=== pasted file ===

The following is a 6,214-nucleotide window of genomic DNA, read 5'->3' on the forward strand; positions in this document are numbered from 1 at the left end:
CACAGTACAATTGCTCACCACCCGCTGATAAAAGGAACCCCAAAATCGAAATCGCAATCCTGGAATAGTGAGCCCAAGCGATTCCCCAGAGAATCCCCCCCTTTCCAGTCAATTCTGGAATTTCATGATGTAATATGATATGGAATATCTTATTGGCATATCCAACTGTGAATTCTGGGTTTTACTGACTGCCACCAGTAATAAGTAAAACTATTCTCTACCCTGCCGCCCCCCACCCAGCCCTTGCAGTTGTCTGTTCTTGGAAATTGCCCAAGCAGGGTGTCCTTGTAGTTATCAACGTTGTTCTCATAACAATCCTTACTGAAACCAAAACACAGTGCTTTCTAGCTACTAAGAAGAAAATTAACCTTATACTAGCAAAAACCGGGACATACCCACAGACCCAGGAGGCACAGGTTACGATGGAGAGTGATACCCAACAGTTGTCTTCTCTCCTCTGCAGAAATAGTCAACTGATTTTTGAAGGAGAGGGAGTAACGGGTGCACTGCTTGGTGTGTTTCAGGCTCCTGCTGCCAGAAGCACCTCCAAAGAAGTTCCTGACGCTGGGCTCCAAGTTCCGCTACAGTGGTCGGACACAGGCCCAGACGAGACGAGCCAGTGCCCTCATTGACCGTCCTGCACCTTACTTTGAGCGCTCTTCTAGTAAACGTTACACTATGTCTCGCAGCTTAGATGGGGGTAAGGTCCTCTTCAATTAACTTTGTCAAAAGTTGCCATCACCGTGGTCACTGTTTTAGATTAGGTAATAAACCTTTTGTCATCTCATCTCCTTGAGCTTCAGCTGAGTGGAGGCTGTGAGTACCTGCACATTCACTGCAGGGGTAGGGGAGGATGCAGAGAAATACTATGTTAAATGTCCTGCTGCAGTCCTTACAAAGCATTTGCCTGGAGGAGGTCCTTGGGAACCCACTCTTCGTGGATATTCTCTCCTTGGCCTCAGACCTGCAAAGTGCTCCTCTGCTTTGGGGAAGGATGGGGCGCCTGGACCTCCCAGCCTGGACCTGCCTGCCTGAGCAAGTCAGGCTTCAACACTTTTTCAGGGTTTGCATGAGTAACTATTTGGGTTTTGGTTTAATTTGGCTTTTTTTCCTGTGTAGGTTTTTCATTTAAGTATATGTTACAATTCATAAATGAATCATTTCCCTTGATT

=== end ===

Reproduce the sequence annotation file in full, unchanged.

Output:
The following is a 6,214-nucleotide window of genomic DNA, read 5'->3' on the forward strand; positions in this document are numbered from 1 at the left end:
CACAGTACAATTGCTCACCACCCGCTGATAAAAGGAACCCCAAAATCGAAATCGCAATCCTGGAATAGTGAGCCCAAGCGATTCCCCAGAGAATCCCCCCCTTTCCAGTCAATTCTGGAATTTCATGATGTAATATGATATGGAATATCTTATTGGCATATCCAACTGTGAATTCTGGGTTTTACTGACTGCCACCAGTAATAAGTAAAACTATTCTCTACCCTGCCGCCCCCCACCCAGCCCTTGCAGTTGTCTGTTCTTGGAAATTGCCCAAGCAGGGTGTCCTTGTAGTTATCAACGTTGTTCTCATAACAATCCTTACTGAAACCAAAACACAGTGCTTTCTAGCTACTAAGAAGAAAATTAACCTTATACTAGCAAAAACCGGGACATACCCACAGACCCAGGAGGCACAGGTTACGATGGAGAGTGATACCCAACAGTTGTCTTCTCTCCTCTGCAGAAATAGTCAACTGATTTTTGAAGGAGAGGGAGTAACGGGTGCACTGCTTGGTGTGTTTCAGGCTCCTGCTGCCAGAAGCACCTCCAAAGAAGTTCCTGACGCTGGGCTCCAAGTTCCGCTACAGTGGTCGGACACAGGCCCAGACGAGACGAGCCAGTGCCCTCATTGACCGTCCTGCACCTTACTTTGAGCGCTCTTCTAGTAAACGTTACACTATGTCTCGCAGCTTAGATGGGGGTAAGGTCCTCTTCAATTAACTTTGTCAAAAGTTGCCATCACCGTGGTCACTGTTTTAGATTAGGTAATAAACCTTTTGTCATCTCATCTCCTTGAGCTTCAGCTGAGTGGAGGCTGTGAGTACCTGCACATTCACTGCAGGGGTAGGGGAGGATGCAGAGAAATACTATGTTAAATGTCCTGCTGCAGTCCTTACAAAGCATTTGCCTGGAGGAGGTCCTTGGGAACCCACTCTTCGTGGATATTCTCTCCTTGGCCTCAGACCTGCAAAGTGCTCCTCTGCTTTGGGGAAGGATGGGGCGCCTGGACCTCCCAGCCTGGACCTGCCTGCCTGAGCAAGTCAGGCTTCAACACTTTTTCAGGGTTTGCATGAGTAACTATTTGGGTTTTGGTTTAATTTGGCTTTTTTTCCTGTGTAGGTTTTTCATTTAAGTATATGTTACAATTCATAAATGAATCATTTCCCTTGATT